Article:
Keep in mind that, even by leveraging their website’s domain authority, a content won’t rank if it’s not of a good quality and provides the answers that the readers want.

3. Content sharing sites

Now that you have an awesome content that is getting some steady views and climbing up the SERP as we speak.

Why not use that same content and get more views? This time on a different website? There are a whole different set of big players in a slightly different niche.

If your content was in a blog post format, it also has the potential to be presented as a slideshow or even a video.

For a site like Slideshare. All you need to do really is to just spin your content into a presentation and share it.

Now, a better way is to do this the other way round.

You got a kick-ass content, you made them into this easy to share and easy to understand set of slides, embed it in your content itself and share it to the big name site that you’re guest posting on.

You can also make it into a video, for example, Moz’s whiteboard Friday showcases videos where experts talk about all sorts of SEO topics.

Upload it to YouTube, Vimeo or your Facebook. That way you can broaden your reach to a different crowd.

You can also opt for content syndication. There are often articles crossed posted on sites like medium and LinkedIn Groups, so that’s definitely doable.

By simply syndicating, you also spend less effort since you don’t have to reformat your content.

You’re also putting your content on multiple big websites and greatly increased your exposure.

So now the readers have more places to find your awesome content.

Which means more visitors and more exposure.

I call it awesome.

One thing to keep in mind is to check the canonical options you have while publishing your content on a site like medium.

Here’s a medium help page on SEO and duplicate content that goes into the details on how they handle this issue.

Not quite sure what canonical means? Check out this post here for a quick explanation, What Are Canonical Links And Why You Should Canonicalize Your URL

4. Comment on web 2.0

If you have a blog, you’ve most probably had some unwelcomed spam comment.

We’re kinda going that path. As in we’re gonna go around leaving comments about our own business too.

Now, like any other sane people on the planet would know. No one likes spammy comments. A comment saying “Thank you for this awesome article. www.ilovemilk.com” is not gonna cut it.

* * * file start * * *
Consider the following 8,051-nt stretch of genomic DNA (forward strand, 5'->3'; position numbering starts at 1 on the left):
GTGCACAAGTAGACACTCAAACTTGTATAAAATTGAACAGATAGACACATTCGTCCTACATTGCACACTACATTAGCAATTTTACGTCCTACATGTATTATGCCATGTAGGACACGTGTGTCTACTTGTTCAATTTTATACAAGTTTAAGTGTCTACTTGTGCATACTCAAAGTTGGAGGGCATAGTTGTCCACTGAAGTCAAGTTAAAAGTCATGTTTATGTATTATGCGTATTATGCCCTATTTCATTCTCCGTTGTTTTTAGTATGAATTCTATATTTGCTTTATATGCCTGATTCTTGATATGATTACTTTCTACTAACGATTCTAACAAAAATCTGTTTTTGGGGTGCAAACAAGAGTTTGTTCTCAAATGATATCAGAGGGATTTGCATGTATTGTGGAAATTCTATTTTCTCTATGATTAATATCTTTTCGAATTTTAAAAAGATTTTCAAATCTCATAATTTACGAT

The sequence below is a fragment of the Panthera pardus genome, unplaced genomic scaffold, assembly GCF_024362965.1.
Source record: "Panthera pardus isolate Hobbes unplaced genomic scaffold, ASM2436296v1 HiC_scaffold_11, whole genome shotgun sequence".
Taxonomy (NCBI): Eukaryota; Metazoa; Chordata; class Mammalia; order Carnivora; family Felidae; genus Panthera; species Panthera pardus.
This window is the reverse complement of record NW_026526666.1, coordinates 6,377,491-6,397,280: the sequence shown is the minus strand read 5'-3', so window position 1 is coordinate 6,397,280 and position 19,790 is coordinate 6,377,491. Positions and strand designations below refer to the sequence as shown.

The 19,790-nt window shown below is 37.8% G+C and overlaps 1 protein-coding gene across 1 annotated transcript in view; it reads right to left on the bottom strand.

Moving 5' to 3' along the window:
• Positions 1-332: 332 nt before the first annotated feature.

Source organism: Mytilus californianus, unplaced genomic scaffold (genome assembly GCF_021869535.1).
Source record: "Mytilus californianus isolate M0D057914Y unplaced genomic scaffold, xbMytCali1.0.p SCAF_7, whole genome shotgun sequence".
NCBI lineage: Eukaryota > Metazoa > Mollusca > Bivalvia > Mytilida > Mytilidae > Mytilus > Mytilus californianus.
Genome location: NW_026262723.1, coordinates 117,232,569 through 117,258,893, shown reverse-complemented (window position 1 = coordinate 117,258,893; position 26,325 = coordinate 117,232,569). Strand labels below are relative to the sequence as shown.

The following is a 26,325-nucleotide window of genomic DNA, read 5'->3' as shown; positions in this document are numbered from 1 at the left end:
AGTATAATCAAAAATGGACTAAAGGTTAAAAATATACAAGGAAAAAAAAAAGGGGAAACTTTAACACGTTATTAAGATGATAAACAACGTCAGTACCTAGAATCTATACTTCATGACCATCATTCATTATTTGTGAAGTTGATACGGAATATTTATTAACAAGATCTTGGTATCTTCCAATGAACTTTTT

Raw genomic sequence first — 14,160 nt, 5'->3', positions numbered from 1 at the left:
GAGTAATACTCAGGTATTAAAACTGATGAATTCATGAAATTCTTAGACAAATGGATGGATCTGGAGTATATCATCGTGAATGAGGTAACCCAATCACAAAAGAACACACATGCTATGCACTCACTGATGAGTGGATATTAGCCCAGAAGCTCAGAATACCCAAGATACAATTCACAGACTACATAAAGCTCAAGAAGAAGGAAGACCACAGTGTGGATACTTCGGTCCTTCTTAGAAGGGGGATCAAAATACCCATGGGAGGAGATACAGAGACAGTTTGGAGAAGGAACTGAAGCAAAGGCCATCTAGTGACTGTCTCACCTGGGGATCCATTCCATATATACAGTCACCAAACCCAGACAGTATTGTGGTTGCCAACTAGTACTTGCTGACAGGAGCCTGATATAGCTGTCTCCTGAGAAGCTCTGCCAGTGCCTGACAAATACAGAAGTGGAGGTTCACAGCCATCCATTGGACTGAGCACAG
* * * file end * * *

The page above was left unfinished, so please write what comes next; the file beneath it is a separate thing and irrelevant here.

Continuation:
That’s downright offensive.

No one likes spam…

The main point of dropping comments on web 2.0 is not to force people to go visit your website, it’s even further away from dropping a link hoping to get that link juice.

It’s about building up your persona. Yes, yours.

You’re gonna share what you know about your own industry, and perhaps ask questions, engage with others.

The comment section of a piece of content is where the community is. You’re dropping a comment because you’re making yourself known as a part of the community.

And try to leave comments that are actually helpful and insightful, comments on sites like Quora or Reddit can end up ranking high for a specific keyword.

Treat your comment as if you’re writing a blog post. Give valid and actionable points. Then, when it’s backed up by the high domain authority of the website that you’re commenting on, you’ll have a bigger chance to rank.

Wait, here comes the main point.

If you come upon a situation where it’s totally ok to link your own content there, do it.

You have already established yourself as an active member of the community, not just a link dropper. People will actually take it seriously and pay it a visit, cause it’s actually gonna be relevant and reliable.

That way, you’ll have both link building and barnacle SEO by being active in one community, killing two birds with one stone.

5. Press Release

Press Release is an official announcement issued by a company or a business. Simple as that.

Digital press release service is often used as a great way to expand your brand exposure and pike interest from journalists.

A press release is not just one press release, there are usually plans selling press release service that syndicates it across hundreds of websites.